For a relatively small documentary, “Blackfish” has made huge ripples. Gabriela Cowperthwaite’s 2013 exposé of Sea World’s inhumane conditions for killer whales and occupational perils for trainers has kept animal cruelty in the headlines, if only because the marine amusement park’s stock has nosedived since the film’s premiere.
Though writer-director Charles Martin Smith’s script for “Dolphin Tale 2” was probably completed before the release of “Blackfish,” it’s impossible not to see this sequel to the 2011 schmaltz-fest as belonging to the post-“Blackfish” era. The original “Dolphin Tale” hinged on a near-mystical connection between wayward teen Sawyer (Nathan Gamble) and Winter, the dolphin he helps restore to health after her infected tail eventually requires amputation. Winter is no mere patient, but a friend, teacher, and guidance counselor to Sawyer in one smooth, rubbery package.
In the relatively grown-up “Dolphin Tale 2,” however, Winter and her fellow injured dolphins are “wild animals” — a phrase repeated no less than three times to emphasize that rescued dolphins aren’t pets or even domesticated companions, but unpredictable creatures we can’t wholly understand. In an early scene, an upset Winter, unwilling to perform for the crowds, even swats at Sawyer, resulting in an arm injury.
The sequel, then, clearly expects viewers of the first film to grow up with the franchise. A preoccupation with growth, and its attending pains, permeates and coheres the film. Having surpassed the slick sentimentality of the original, “Dolphin Tale 2” is a unexpectedly satisfying and conscientious coming-of-age narrative about how maturity sometimes means letting go of immediate emotional attachments for a greater cause or a longer view of things.
And yet it remains an appealing fantasy about super-teens saving sick animals. Aquarium director Dr. Clay (Harry Connick, Jr.) is officially in charge, but he’s happy to hand off many of his responsibilities to his daughter Hazel (Cozi Zuehlsdorff) and his protégé Sawyer.
The eventful film contains several storylines, but the major plots concern Sawyer’s dilly-dallying about participating in a three-month semester at sea and the far more compelling fate of Winter, who might have to be moved to a different facility when her dolphin-mate, a legally required companion, suddenly dies.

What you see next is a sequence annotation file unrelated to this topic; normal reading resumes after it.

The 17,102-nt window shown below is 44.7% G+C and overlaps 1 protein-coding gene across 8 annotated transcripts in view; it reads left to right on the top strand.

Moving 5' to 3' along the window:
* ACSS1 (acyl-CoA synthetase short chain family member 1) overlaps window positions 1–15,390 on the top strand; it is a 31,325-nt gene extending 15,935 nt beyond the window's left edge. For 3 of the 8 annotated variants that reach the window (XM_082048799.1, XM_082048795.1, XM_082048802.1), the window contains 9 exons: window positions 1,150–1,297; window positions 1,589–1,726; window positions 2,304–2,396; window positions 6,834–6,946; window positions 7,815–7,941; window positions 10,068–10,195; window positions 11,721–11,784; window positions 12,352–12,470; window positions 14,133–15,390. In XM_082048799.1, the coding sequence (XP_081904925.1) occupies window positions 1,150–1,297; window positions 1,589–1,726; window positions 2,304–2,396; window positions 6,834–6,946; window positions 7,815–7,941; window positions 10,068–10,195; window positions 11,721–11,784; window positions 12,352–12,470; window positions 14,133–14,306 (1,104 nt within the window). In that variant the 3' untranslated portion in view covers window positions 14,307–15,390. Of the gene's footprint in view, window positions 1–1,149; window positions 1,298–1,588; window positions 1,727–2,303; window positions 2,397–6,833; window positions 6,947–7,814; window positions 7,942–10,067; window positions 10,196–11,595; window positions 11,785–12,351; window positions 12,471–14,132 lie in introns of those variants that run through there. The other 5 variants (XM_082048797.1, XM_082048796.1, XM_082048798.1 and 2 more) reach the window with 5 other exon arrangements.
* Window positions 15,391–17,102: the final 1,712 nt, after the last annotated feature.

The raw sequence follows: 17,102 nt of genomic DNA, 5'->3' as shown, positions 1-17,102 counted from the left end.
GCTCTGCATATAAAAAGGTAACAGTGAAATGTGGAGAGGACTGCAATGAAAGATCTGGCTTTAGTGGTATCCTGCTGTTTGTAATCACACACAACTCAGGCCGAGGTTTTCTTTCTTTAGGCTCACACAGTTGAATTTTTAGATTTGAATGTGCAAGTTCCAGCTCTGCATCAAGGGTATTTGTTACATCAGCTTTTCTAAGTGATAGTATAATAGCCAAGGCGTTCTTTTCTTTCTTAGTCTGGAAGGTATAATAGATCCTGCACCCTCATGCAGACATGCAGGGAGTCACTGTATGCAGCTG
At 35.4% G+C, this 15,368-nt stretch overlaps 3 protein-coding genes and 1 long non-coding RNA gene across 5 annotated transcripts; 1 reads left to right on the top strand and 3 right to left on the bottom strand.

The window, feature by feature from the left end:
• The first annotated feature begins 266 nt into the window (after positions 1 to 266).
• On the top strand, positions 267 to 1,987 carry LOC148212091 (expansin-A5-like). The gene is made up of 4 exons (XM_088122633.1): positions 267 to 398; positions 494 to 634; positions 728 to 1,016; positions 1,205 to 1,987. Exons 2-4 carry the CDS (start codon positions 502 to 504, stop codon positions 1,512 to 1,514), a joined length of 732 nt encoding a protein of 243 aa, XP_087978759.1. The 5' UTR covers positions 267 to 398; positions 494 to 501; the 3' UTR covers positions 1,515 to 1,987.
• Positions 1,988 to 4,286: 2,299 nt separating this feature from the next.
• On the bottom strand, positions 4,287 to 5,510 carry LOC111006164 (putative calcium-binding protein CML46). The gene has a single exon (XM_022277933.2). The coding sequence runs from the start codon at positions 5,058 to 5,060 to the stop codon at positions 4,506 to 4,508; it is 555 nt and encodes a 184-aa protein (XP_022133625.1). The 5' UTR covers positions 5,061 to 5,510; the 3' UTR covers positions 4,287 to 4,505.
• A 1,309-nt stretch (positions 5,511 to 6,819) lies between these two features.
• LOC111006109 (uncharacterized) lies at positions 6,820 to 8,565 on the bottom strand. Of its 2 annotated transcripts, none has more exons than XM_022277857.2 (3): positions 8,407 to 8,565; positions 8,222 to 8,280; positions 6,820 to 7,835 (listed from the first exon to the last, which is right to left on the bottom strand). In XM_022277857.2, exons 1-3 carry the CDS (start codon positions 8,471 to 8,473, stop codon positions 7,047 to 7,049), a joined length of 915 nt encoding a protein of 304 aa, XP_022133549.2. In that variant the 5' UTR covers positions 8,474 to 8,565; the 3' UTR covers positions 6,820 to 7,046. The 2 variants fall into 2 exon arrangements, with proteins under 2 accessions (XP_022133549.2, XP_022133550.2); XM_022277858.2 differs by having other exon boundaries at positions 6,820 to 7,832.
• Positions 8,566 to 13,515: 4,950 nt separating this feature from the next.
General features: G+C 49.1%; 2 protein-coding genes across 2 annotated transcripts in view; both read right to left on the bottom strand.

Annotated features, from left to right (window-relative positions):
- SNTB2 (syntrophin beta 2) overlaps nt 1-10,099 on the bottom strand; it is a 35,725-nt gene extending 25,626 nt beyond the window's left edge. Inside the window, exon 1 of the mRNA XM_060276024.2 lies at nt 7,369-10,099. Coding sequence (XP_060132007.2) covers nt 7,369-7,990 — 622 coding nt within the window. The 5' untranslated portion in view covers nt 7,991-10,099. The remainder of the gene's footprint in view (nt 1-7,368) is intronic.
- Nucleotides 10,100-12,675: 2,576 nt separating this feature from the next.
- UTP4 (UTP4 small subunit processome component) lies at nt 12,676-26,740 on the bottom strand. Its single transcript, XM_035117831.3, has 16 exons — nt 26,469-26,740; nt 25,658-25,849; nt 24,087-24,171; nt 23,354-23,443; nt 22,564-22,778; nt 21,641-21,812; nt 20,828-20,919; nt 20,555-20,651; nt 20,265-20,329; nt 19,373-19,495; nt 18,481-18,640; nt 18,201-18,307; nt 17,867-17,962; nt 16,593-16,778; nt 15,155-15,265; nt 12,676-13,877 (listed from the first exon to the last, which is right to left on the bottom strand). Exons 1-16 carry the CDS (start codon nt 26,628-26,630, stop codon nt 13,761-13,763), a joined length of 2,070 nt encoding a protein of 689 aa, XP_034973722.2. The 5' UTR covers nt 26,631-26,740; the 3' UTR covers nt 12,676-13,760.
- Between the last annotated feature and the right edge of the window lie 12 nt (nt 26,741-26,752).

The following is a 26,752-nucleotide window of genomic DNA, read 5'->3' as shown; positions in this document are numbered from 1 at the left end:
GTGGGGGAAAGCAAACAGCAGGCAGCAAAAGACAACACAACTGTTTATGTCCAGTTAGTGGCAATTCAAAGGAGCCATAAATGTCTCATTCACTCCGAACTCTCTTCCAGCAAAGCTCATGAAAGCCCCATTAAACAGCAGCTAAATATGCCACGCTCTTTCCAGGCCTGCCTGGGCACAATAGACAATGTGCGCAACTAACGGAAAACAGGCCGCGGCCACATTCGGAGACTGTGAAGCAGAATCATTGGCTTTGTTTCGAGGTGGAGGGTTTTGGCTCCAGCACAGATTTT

To adult eyes, the distribution of labor to a couple of adolescents with seemingly very little book learning feels somewhat silly, especially when a dismayed Hazel pores over the medical charts of a dolphin that her father would prefer to release back into the wild rather than pair with Winter, thus insuring the latter’s stay at the aquarium. For younger viewers, though, the youths’ incongruous authority at the educational institution might well prove inspiring. (For the record, the dolphin rescuers seen in documentary footage during the credits have many, many years on the film characters.)
The longer “Dolphin Tale 2” stays out of the water, the more desperately it gasps for air. The arc about Sawyer’s indecision regarding the semester at sea — and another subplot about Hazel’s unrequited crush on him — feel like cheap, processed filler. (At least the kid actors apparently got some thesping lessons between the first and second movies.)
Once underwater, though, Smith mines urgent drama — and joyous spectacles — from the characters’ Hippocratic desire to do right by the dolphins under their care. Two scenes of utter elation conclude the storylines of the main dolphins by reuniting them with other members of their own species.
It’s telling that the human role in these scenes is to applaud, and not much more. Contributing to the cheers are Ashley Judd and Morgan Freeman as Sawyer’s mother and Winter’s prostheticist, respectively; their biggest role in the film appears to be lending their recognizable names to the poster.
Rather than rely on a contrived relationship between humans and animals (ahem, Lassie), then, Smith’s scrupulous sequel somehow makes the respectful distance between humans and animals the stuff of poignant dilemmas, while still fulfilling the desire of watching a boy swim and dive and jump in the water with his favorite dolphin to an adoring crowd.
You could accuse “Dolphin Tale 2” of trying to have its kelp and eat it too. But the whole thing just works; the film gets pretty close to the Platonic ideal of accessible but still meaningful edutainment. And in a movie landscape that’s aggressively dumbed down and cynical, a little integrity goes a long way.